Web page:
A True Professional Would Sleep In the Car

Continuing the discussion of microhousing, living close to the office to accommodate the endless workday, and gentrifying behaviors that are unavailable to people who are actually homeless.

The Unintended Consequence Of Endless Workdays: Gentrification

Because white-collar jobs are demanding more of their employees, employees try to find housing near their offices to keep up with their jobs — and that means often, if unintentionally, displacing longtime, lower-income residents.

Fun! An “Are You A Gentrifier?” Quiz

If you move to one of the few neighborhoods you can afford and, in so doing, unintentionally contribute to the raising of rents in your area, are you a gentrifier?

Gentrification Is Big Business

Some people flips houses; Goldman flips neighborhoods.

Gentrification Turns 50! Aristocratization Turns 6

The city that once turned on its aristocrats and fed them to guillotines has decided, again, to take a stand against rapacious, unchecked capitalism.

The Forces of Gentrification

We often ask whether gentrification is bad or good. Retenanting, it seems, is part of the bad aspects.

A Drunk Stole My Kale. You Won’t Believe What Happened Next!

OK, Gentrification is Lousy. Now What?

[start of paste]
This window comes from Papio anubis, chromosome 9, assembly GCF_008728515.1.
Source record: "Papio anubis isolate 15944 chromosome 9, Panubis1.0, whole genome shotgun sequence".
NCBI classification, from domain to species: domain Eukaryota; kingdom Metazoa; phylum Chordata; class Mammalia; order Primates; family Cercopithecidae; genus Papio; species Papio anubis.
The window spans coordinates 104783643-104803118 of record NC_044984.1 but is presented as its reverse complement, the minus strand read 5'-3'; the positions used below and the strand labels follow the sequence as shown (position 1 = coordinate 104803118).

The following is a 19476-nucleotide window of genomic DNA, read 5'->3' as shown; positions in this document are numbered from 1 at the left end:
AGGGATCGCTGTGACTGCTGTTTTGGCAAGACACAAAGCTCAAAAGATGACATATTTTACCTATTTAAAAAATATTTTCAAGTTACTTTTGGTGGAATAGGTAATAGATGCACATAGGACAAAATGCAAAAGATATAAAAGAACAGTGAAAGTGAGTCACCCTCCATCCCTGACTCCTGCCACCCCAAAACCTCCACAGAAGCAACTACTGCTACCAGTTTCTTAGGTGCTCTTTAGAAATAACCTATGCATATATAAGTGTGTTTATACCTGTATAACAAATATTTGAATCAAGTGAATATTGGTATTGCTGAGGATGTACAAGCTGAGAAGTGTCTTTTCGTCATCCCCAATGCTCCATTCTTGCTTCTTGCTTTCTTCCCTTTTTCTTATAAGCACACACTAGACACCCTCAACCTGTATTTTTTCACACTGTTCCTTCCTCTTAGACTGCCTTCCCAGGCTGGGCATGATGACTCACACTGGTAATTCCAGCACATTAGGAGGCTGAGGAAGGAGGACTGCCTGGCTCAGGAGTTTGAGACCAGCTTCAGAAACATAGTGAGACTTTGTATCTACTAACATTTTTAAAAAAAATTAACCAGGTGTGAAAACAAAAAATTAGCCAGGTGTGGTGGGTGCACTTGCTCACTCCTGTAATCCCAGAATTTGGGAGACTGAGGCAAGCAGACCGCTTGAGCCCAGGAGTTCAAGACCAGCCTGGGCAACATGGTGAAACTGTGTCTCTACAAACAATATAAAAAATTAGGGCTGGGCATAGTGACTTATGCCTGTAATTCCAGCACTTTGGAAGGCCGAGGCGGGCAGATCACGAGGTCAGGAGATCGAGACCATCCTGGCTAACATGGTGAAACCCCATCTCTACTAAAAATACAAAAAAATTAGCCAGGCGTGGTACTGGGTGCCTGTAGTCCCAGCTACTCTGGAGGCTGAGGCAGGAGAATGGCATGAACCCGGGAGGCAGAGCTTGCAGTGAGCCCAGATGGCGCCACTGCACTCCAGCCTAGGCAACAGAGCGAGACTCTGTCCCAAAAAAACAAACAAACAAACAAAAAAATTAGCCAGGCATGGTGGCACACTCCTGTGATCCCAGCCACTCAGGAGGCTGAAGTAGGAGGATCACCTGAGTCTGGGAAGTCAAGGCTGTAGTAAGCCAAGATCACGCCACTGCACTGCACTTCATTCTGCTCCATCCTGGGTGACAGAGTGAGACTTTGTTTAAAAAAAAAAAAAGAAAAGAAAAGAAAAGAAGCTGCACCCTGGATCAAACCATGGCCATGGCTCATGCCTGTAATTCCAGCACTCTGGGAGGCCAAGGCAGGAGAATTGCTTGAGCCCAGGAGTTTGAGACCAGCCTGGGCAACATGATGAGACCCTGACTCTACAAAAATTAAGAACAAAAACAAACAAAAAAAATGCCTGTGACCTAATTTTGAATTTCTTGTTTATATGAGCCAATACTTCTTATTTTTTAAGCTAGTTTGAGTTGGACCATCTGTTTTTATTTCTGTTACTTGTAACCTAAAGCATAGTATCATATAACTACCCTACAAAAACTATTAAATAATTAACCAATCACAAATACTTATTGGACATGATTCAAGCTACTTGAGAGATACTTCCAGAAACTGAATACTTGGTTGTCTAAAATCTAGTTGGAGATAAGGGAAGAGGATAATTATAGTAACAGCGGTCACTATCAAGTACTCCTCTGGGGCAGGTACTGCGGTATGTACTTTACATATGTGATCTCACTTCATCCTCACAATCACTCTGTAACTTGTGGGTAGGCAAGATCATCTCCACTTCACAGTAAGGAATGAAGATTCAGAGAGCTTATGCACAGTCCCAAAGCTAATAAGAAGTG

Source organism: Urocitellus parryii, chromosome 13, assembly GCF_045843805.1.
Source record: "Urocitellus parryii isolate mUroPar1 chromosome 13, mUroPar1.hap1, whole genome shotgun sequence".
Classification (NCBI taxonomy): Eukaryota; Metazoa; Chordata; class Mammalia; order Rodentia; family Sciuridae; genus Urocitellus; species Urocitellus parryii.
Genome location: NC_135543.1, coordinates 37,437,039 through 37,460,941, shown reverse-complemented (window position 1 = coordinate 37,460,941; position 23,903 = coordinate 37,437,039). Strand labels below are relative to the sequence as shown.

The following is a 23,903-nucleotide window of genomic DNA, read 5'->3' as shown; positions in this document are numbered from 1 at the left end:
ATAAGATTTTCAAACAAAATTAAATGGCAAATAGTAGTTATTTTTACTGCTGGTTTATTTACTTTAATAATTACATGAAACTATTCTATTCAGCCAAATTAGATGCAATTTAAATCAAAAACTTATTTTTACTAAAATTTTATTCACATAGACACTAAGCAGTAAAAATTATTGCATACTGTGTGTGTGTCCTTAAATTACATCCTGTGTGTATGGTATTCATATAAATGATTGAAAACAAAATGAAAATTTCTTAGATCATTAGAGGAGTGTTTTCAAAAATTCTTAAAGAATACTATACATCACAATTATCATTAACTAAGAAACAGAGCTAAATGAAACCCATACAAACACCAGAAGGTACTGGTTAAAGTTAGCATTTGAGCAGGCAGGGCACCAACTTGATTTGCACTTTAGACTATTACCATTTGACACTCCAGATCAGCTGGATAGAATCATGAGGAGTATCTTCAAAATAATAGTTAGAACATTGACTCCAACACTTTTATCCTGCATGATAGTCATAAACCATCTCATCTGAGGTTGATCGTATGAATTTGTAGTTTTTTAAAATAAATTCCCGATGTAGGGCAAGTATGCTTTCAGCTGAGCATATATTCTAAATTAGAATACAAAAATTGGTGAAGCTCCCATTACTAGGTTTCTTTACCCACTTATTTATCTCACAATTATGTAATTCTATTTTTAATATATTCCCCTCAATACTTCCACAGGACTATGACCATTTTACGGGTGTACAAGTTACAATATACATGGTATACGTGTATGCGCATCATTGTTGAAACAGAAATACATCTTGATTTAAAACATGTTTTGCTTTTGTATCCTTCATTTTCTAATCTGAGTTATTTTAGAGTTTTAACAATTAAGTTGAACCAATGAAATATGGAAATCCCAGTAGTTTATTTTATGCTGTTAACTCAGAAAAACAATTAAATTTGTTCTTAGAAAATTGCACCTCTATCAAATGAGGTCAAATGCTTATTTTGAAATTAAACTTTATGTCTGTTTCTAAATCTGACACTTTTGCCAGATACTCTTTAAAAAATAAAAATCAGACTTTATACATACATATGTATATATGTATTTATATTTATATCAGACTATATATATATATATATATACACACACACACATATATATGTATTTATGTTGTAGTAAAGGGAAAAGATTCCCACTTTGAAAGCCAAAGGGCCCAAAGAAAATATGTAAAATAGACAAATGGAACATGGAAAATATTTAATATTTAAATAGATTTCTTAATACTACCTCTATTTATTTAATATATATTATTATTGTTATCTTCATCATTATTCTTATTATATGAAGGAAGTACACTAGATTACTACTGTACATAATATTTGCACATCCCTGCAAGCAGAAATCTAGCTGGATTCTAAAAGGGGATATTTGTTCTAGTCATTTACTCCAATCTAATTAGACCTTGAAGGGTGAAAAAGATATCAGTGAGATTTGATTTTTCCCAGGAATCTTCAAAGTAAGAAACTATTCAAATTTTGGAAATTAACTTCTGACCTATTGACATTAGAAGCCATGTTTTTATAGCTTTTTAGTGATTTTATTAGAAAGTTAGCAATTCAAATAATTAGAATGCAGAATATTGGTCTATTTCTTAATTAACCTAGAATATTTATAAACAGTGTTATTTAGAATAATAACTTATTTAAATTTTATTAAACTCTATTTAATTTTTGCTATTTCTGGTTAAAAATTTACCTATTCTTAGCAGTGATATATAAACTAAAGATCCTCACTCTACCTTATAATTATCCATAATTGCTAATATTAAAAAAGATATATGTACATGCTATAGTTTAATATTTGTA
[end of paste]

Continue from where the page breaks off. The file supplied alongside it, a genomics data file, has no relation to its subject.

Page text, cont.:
The problem, ultimately, is capitalism. It is a system designed to channel goods to the people willing and able to pay the most for them, including real estate.

“Behind Every Jane Jacobs Comes Giuliani with his Nightstick.”

Mueller’s painting with too broad a brush. Not so much a broad brush, even: a flamethrower.

Telling Stories About Appalachia: An Interview With Adam Booth About Poverty Culture and Storytelling

Adam Booth is a native Appalachian and professional storyteller who teaches Appalachian Studies at Shepherd University in West Virginia’s Eastern Panhandle. This spring, I saw him speak at a session on new Appalachian stereotypes at Marshall University, where he discussed moving away from the pop-cultural barefoot-and-pregnant image, and into a reclamation of traditional practices and crafts like canning, foraging, square dancing, and quilting. Booth characterized the young people in their 20s and 30s who are doing much of this reclaiming as “Super Appalachians” who make themselves vessels for their cultural heritage. Immediately I knew who he was describing—and they reminded me of people I know in Brooklyn. I started thinking about the rising popularity of old-time culture in both urban and rural areas across the United States, and got in touch. We spoke by phone about Appalachian identity, the fetish for poverty culture, the popularity of story slams, and the coal economy.